New McNeese president addresses faculty

The following is a news release from McNeese State University:

In his first official address to university faculty, new McNeese President Dr. Philip C. Williams described his personal philosophies, explained the upcoming budget "Cliff Year" and ways the university will make up the loss of $9.2 million in state funding, and encouraged the faculty to remain optimistic about the future.

"Esse quam videri, 'To be rather than to seem,' and 'Praise publicly. Reprove privately' are two of the maxims I try to live by," Williams said.

He praised the work of retired McNeese President Dr. Robert Hebert and his team for balancing the 2010-2011 budget without employee layoffs or furloughs, despite an unprecedented $2.2 million cut at the end of the last fiscal year. "I have inherited an extremely well-managed university.

"However, the 'Cliff Year' is coming," he said, "and we must prepare for additional mid-year cuts or mandated expense increases." McNeese will lose $9.2 million in state funding for the fiscal year that begins July 1, 2011, due to the loss of federal stimulus funds used to shore up higher education budgets for the past two years.

Williams said the best scenario to close the $9.2 million fund reduction would come from a combination of tuition increases, savings from a voluntary early retirement incentive and an institution-wide program review. "The GRAD Act allows universities to raise tuition by 10 percent this year and next year. If we have stable enrollment, that self-generated revenue combined with the early retirement savings, could account for nearly $6.6 million," Williams said.

The remainder will have to come from enrollment increases and the institutional review. The review will closely examine all academic and non-academic programs and eliminate duplicated programs and services in addition to finding new ways to operate more efficiently. If savings from enrollment increases and the institutional review do not close the $2.6 million gap, Williams said McNeese will have to look at reorganization of administrative units, furloughs and layoffs.

"It is my sincere hope that if we all do the necessary work of finding substantial savings everywhere we can, then we will avoid the last resort of furloughs and layoffs," he said.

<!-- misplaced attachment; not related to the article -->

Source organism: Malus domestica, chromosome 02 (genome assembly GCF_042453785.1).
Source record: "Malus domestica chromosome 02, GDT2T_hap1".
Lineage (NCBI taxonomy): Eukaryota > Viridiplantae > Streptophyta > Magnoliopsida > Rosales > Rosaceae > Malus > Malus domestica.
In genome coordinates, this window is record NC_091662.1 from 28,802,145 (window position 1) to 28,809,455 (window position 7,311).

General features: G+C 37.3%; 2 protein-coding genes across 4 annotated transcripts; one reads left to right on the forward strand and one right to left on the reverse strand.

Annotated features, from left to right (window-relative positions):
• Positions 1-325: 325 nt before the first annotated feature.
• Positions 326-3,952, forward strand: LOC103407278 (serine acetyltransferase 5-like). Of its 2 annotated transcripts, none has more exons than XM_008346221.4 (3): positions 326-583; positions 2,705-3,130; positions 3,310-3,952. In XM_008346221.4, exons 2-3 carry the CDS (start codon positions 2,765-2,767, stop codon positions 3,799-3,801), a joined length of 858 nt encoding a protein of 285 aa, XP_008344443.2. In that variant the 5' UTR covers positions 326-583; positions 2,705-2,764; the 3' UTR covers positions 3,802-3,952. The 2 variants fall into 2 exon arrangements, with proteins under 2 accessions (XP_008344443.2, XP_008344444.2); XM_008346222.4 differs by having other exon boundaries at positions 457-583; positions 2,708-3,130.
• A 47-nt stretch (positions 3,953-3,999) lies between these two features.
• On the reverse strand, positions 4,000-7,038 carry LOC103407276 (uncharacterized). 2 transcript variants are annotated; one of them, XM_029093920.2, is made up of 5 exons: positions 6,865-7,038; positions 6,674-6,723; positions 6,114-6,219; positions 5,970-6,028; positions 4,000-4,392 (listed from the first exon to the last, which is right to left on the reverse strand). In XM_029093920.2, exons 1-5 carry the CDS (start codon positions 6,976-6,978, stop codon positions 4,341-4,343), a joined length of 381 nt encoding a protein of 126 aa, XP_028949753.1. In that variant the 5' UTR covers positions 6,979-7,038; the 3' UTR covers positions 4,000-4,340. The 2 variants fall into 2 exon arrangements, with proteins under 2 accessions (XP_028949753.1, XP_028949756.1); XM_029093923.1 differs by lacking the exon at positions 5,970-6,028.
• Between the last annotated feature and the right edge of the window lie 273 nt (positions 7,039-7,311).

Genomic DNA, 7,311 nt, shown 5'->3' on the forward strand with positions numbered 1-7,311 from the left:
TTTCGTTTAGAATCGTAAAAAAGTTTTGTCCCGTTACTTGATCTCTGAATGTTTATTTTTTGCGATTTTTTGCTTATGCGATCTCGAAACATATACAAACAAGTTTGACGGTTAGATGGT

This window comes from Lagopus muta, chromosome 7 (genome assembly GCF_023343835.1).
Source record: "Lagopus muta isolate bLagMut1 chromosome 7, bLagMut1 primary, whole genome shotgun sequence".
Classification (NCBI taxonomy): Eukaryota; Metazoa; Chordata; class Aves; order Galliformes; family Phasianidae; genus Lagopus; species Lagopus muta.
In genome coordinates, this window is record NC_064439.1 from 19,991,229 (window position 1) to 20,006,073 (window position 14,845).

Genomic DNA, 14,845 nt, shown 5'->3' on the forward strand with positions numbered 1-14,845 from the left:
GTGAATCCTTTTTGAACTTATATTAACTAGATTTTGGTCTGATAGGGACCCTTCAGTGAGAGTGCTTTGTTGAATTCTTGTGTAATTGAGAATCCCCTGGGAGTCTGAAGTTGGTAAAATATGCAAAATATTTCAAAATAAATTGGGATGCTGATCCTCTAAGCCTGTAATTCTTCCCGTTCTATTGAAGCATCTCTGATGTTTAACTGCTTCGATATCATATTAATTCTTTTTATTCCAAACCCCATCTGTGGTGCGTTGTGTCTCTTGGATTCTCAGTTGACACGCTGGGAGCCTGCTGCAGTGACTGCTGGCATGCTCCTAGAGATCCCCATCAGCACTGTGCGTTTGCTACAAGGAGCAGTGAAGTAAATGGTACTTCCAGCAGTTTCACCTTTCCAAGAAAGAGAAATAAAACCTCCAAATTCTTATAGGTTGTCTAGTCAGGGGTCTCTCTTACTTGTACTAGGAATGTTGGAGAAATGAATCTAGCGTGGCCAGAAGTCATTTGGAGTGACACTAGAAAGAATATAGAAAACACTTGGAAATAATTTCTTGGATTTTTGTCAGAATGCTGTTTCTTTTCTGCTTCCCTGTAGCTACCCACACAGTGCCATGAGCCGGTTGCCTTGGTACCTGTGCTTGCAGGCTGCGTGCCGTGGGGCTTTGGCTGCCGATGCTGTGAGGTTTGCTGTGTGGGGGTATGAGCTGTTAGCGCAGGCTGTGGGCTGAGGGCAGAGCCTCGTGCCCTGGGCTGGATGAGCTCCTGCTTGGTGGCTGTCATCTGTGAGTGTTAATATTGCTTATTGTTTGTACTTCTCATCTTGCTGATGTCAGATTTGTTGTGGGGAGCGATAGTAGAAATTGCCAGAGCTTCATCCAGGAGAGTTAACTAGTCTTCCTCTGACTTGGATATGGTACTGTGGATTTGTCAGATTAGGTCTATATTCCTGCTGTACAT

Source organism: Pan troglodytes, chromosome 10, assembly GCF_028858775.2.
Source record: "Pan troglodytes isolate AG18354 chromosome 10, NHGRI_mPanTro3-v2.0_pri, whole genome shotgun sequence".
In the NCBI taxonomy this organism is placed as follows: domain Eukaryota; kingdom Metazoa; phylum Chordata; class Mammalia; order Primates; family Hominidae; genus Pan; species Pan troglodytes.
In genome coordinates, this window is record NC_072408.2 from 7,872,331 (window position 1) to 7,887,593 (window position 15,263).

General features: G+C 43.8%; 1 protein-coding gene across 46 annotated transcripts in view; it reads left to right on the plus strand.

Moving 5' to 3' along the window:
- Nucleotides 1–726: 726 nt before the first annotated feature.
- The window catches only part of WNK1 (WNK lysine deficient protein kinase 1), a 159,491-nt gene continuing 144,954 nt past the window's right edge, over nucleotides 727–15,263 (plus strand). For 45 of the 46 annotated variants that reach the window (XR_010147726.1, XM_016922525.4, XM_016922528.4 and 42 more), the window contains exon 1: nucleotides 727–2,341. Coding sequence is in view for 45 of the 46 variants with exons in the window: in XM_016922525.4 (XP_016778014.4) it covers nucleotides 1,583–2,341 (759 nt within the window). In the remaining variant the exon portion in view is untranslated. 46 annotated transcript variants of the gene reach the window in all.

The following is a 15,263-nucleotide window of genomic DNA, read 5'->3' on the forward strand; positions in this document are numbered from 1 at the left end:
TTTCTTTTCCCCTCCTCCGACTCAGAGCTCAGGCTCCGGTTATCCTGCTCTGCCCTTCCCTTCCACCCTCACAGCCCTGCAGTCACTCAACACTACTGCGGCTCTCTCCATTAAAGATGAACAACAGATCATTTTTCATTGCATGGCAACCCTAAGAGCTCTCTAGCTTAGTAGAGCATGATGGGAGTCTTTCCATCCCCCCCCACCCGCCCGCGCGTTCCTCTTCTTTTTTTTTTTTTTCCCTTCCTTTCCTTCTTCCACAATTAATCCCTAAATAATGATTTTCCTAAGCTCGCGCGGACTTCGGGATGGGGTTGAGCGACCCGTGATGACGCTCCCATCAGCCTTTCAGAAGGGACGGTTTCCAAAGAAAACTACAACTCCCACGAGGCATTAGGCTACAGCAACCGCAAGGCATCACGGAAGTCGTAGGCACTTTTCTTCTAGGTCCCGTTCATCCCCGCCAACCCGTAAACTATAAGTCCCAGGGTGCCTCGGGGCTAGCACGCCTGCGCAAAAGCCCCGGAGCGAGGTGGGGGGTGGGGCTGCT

The institutional review must be completed by Nov. 3 in order for McNeese officials to present the findings to the University of Louisiana System Board of Supervisors at its Dec. 3 meeting.

Williams encouraged the faculty to embrace two of his personal philosophies, "We are all recruiters" and "Every encounter with a student is a retention opportunity." "Increasing enrollment and improving retention have major budget implications," he said.

Dr. Jeanne Daboval, McNeese provost and vice president of academic affairs, explained the major components of the GRAD Act and how it will impact the McNeese budget, enrollment and instruction.

The GRAD (Granting Resources and Autonomy for Diplomas) Act is an important piece of legislation passed during the recent legislative session. "It gives colleges and universities the ability to increase tuition in exchange for a commitment to meet clearly defined statewide performance goals," Daboval said. McNeese has increased tuition by 10 percent this fall and plans to increase tuition by another 10 percent for fall 2011.

She told the faculty, "Beginning this fiscal year, the GRAD Act allows colleges and universities to carry over operating funds to the next fiscal year. In other words, the more we save in this year's budget, the smaller the deficit will be on July 1, 2011."

Daboval said that the $9.2 million reduction in state funding for the 2011-2012 McNeese budget represents approximately 14 percent of the total McNeese operating budget.

"This is due to a loss in funds from the federal American Recovery and Reinvestment Act (ARRA). For two consecutive fiscal years, the state of Louisiana has used ARRA funds as part of the budget allocated to state colleges and universities. These ARRA funds are non-recurring and will not be available after this 2010-2011 fiscal year," Daboval said.

Under the GRAD Act, Louisiana public universities will be required to phase in increased admission standards, eliminate programs with low enrollment, utilize technology for distance learning and phase out remedial courses and associate degree programs. Admission requirements for McNeese will increase beginning with the spring 2011 semester.

Performance objectives are aimed at improving college retention and completion rates and at meeting the state's current and future workforce and economic development needs.

Daboval suggested that the faculty use the requirements of the GRAD Act and the institutional review to "not only identify ways to be more efficient, but to also see opportunities that will make McNeese stronger and more competitive."

Each year at the opening of the general faculty meeting, Daboval recognizes academic programs that successfully attained accreditation or re-accreditation the previous year and identifies accreditation visits for the current year.

In 2009-2010, all of the programs in the College of Engineering and Engineering Technology achieved accreditation or re-accreditation from the Accreditation Board for Engineering and Technology (ABET).

Daboval said, "The Radiologic Sciences program received an exemplary review from the Joint Review Committee on Education in Radiologic Technology (JCERT)."

The National Council for Accreditation of Teacher Education (NCATE) will review all bachelor's, master's and specialist programs in the Burton College of Education this fall.